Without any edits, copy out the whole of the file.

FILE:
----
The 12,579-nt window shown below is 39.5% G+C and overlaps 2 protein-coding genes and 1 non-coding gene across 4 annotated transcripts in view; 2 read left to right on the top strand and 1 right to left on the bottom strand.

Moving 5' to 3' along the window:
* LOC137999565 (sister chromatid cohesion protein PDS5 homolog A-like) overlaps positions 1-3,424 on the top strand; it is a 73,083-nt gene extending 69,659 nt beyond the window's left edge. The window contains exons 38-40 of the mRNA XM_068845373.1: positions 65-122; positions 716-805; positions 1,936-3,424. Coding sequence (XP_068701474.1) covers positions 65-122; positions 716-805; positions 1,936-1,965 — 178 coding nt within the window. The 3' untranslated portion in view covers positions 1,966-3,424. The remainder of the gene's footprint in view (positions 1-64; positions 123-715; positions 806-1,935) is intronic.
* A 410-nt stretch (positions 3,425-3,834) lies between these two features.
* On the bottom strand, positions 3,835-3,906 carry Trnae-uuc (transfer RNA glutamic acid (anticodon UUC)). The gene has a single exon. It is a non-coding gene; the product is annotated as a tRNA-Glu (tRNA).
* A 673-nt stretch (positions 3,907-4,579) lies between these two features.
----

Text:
The 12,579-nt window shown below is 39.5% G+C and overlaps 2 protein-coding genes and 1 non-coding gene across 4 annotated transcripts in view; 2 read left to right on the top strand and 1 right to left on the bottom strand.

Moving 5' to 3' along the window:
* LOC137999565 (sister chromatid cohesion protein PDS5 homolog A-like) overlaps positions 1-3,424 on the top strand; it is a 73,083-nt gene extending 69,659 nt beyond the window's left edge. The window contains exons 38-40 of the mRNA XM_068845373.1: positions 65-122; positions 716-805; positions 1,936-3,424. Coding sequence (XP_068701474.1) covers positions 65-122; positions 716-805; positions 1,936-1,965 — 178 coding nt within the window. The 3' untranslated portion in view covers positions 1,966-3,424. The remainder of the gene's footprint in view (positions 1-64; positions 123-715; positions 806-1,935) is intronic.
* A 410-nt stretch (positions 3,425-3,834) lies between these two features.
* On the bottom strand, positions 3,835-3,906 carry Trnae-uuc (transfer RNA glutamic acid (anticodon UUC)). The gene has a single exon. It is a non-coding gene; the product is annotated as a tRNA-Glu (tRNA).
* A 673-nt stretch (positions 3,907-4,579) lies between these two features.